Publishers sued over fantasy sports patents

EA, Activision, Zynga, Take-Two, Konami among targets of suits over games based on real-time events and TV shows

A number of game publishers are facing litigation over a pair of fantasy sports patents. In recent weeks, an Austin, Texas-based company called Virtual Gaming Technologies, LLC has filed suit against EA, Activision, Zynga, Take-Two, and Konami, alleging each company has made substantially similar violations regarding two patents it holds the right to.

According to complaints obtained by, Virtual Gaming Technologies claims that many of the most popular sports gaming franchises in the world are infringing on its patents covering interactive games that are based on events occurring in real time, like letting a fantasy sports owner trade players mid-game depending on their real-life counterparts' performance. One of the patents in question also covers interactive games based on real-time or taped television broadcasts.

Games specifically mentioned as infringing include EA's Madden, FIFA, and NHL series, Konami's Pro Evolution Soccer 2015, Take-Two's NBA 2K15 and WWE 2K16, Zynga's NFL Showdown and Activision's NASCAR The Game: Inside Line. In each case, Virtual Gaming Technologies is seeking damages with interest.

According to the Texas Office of the Comptroller, Virtual Gaming Technologies first established itself in the state on September 24. The US Patent and Trademark Office indicates that it obtained the rights to the two patents in question on October 29. On November 2, the company filed lawsuits against DraftKings, FanDuel, and DraftDay Gaming Group. In total, it has already filed no fewer than 16 lawsuits in US District Courts.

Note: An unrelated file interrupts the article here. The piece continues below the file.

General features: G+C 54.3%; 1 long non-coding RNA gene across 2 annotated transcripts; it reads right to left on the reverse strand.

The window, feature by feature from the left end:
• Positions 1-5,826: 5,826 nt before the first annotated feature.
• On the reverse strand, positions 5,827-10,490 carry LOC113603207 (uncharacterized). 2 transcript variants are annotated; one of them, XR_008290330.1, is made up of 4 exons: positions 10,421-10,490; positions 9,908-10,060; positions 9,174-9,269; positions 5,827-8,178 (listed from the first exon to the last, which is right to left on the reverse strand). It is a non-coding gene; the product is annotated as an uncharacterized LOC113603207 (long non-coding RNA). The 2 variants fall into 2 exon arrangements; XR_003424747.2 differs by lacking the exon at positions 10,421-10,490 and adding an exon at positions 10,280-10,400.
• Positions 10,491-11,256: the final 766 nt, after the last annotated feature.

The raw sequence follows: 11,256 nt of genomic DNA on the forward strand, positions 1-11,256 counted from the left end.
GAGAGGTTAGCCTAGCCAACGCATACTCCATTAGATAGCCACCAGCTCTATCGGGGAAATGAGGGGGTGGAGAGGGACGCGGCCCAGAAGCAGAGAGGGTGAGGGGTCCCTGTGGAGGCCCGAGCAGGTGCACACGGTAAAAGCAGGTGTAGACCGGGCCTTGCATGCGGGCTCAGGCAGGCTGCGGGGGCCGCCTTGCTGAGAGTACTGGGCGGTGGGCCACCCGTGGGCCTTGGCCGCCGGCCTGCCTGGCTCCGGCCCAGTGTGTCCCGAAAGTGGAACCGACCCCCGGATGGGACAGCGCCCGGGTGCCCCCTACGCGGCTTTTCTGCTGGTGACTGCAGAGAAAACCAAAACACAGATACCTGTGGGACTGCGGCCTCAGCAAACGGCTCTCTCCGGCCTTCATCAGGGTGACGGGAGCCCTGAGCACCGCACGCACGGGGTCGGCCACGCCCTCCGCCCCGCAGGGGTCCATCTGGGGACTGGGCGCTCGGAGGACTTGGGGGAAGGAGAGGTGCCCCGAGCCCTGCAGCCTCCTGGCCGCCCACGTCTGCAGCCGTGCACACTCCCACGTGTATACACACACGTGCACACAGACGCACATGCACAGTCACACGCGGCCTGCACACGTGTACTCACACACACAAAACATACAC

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Latest comments (4)

Jim Webb Executive Editor/Community Director, E-mpire Ltd. Co.3 years ago
So the company formed (in Texas, no less) for the sole purpose of establishing the patents to sue prior art.
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Aleksi Ranta Category Management Project Manager 3 years ago
Texas.....or maybe it should be changed to Taxas. If I were to setup a patent-trolling company it would definately be Texas, low taxation, nice weather, good food, a very nice bar with a chicken shit bingo included, laid back people and tons of other dodgy companies to brainstorm with. Seems like the perfect storm.

But regarding this piece of news, one can hope that this company will quickly die away....
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Benjamin Hoyt Founder & CEO, 47 Games, Inc.3 years ago
I actually know a guy who's a patent troll and that's exactly what they do. There is a particular judge in a particular jurisdiction in Texas who is particularly sympathetic to patent claims. Trolls deliberately setup their businesses and file their suits in his court. Everything about this story makes it clear that it's a case of patent trolling.
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Greg Wilcox Creator, Destroy All Fanboys! 3 years ago
Ah, Texas... where textbooks full of intentional factual errors CANNOT be fact-checked for ten years thank to some stupid legal nonsense:
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